Coherent patterns of abundance and size of a tropical snapper in dynamic estuary systems

Sheaves, Marcus, and Molony, Brett (2001) Coherent patterns of abundance and size of a tropical snapper in dynamic estuary systems. Wetlands Ecology and Management, 9 (5). pp. 429-439.

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Although tropical estuaries are important juvenile habitats for the snapper, Lutjanus russelli, the extent of this utilisation, and relationships to physical variation are unknown. We used fish trapsto investigate spatial and temporal patterns of distribution, abundance and size of L. russelli within and between three tropical estuaries (Cattle, Barramundi and Alligator Creeks) over a two year period. L. russelli showed no indication of spatial segregation by size along the lengths of the estauries. The probability of capturing L. russelli was similar throughout Barramundi Creek and the seaward parts of Cattle Creek. However, the probability of capture fell markedly in upstream regions of Cattle Creek. These areas where characterised by depressed salinity levels due to seasonal flooding. High probabilities of capture of L. russelli during the wet and post-wet seasons in the whole of Barramundi Creek correlated with the time of smallest modal sizes. Thisreflected the entry of large numbers of small recruits into the trappable population. Temporal patterns in mean length were consistent for both years. The major feature of the size data was a clear pattern of seasonal change in the mean fork length of L. russelli, with largest mean sizes occurring in the pre-wet and the smallest mean sizes in the wet and post-wet seasons. This pattern probably reflected the interaction of four processes; the entry of new recruits into the trappable population, growth and mortality during residence in the estuarine nursery habitats, and migration of large fish away from the estuaries. The three creeks studied provided L. russelli with a harsh and extremely variable environment. Over the three creeks, salinities ranged from extremely hyposaline (0 ‰) to very hypersaline (55.5 ‰) and varied up to 39 ‰ within a location. However, despite the substantial physical differences and the spatial separation of the three estuaries, the patterns of temporal change were clear and consistent. Overall, the annual pattern of change insize seemed to relate more to biological processes of recruitment, mortality and migration than to responses to physical variability.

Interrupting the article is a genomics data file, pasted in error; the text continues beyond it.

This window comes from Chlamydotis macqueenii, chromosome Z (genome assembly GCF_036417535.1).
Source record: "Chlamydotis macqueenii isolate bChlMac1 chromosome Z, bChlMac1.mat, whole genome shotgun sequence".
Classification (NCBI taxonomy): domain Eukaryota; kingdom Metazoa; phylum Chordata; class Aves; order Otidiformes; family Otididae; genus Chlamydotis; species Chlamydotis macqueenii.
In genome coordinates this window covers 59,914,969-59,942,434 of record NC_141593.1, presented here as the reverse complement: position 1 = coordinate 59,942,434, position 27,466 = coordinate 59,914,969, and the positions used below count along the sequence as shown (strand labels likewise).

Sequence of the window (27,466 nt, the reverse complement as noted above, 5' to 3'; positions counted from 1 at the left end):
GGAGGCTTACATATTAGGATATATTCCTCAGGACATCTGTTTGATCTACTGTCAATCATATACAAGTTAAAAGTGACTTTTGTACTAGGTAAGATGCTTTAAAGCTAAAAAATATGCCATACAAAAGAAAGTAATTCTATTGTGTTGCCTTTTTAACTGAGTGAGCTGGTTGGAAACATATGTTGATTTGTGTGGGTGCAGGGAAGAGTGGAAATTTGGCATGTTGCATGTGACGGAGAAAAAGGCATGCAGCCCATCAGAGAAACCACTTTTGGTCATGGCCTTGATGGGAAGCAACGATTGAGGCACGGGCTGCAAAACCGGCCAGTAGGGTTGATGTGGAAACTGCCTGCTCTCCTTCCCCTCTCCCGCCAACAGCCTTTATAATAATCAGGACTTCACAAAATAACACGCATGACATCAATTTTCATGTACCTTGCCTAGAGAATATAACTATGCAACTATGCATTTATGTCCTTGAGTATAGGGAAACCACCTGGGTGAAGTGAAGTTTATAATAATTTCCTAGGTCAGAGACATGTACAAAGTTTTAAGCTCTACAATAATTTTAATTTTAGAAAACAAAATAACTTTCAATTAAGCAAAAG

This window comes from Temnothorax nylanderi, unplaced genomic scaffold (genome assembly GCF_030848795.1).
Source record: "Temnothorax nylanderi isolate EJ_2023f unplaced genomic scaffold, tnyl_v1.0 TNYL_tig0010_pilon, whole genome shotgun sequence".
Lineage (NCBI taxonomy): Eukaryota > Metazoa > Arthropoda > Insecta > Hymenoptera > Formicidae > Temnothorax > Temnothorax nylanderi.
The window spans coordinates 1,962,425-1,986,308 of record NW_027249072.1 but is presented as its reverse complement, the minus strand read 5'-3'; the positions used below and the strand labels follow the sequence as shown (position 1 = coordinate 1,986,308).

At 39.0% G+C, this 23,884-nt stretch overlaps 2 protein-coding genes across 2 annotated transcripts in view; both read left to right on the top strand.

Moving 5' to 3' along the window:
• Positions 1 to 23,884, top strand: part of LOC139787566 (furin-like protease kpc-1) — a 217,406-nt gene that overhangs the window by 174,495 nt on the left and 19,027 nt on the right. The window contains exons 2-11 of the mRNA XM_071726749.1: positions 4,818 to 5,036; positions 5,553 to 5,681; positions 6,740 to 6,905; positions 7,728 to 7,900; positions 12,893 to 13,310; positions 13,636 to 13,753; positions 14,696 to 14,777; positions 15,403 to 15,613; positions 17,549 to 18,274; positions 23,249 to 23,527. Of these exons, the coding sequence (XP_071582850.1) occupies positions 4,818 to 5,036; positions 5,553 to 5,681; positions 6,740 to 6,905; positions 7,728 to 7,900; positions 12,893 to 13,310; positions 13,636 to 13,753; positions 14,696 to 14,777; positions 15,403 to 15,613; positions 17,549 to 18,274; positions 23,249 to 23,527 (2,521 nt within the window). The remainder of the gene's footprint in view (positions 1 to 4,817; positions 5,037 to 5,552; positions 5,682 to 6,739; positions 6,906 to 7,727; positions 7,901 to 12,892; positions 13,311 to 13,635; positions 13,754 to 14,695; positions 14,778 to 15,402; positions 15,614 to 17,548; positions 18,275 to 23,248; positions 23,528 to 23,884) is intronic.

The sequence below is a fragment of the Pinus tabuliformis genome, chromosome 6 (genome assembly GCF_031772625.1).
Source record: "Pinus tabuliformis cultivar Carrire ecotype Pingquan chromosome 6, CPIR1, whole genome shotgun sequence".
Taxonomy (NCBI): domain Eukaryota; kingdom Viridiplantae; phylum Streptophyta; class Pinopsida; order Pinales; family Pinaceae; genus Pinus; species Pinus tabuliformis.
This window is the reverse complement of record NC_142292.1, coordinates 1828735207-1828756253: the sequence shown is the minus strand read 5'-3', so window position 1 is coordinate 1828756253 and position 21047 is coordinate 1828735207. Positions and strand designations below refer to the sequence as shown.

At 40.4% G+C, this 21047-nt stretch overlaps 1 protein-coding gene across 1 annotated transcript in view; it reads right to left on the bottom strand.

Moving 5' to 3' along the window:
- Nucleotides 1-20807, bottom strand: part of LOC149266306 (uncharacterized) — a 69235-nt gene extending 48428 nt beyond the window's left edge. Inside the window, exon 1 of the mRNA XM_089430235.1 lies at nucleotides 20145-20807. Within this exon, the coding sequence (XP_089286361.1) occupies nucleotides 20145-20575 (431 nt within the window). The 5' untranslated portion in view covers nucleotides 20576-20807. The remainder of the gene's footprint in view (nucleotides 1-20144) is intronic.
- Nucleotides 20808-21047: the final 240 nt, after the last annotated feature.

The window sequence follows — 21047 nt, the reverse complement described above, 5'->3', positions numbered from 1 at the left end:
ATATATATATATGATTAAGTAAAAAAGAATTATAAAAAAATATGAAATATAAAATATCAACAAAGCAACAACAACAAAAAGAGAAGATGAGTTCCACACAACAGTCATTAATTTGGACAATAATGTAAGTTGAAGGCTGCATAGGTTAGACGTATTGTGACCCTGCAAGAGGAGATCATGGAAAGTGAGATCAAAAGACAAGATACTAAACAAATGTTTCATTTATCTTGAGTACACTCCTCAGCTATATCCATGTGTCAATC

Item ID: 13428
Item Type: Article (Research - C1)
ISSN: 1572-9834
Keywords: distribution; estuary; Lutjanidae; nursery; salinity
Date Deposited: 03 Jul 2012 01:42
FoR Codes: 06 BIOLOGICAL SCIENCES > 0602 Ecology > 060205 Marine and Estuarine Ecology (incl Marine Ichthyology) @ 100%
SEO Codes: 96 ENVIRONMENT > 9608 Flora, Fauna and Biodiversity > 960802 Coastal and Estuarine Flora, Fauna and Biodiversity @ 100%
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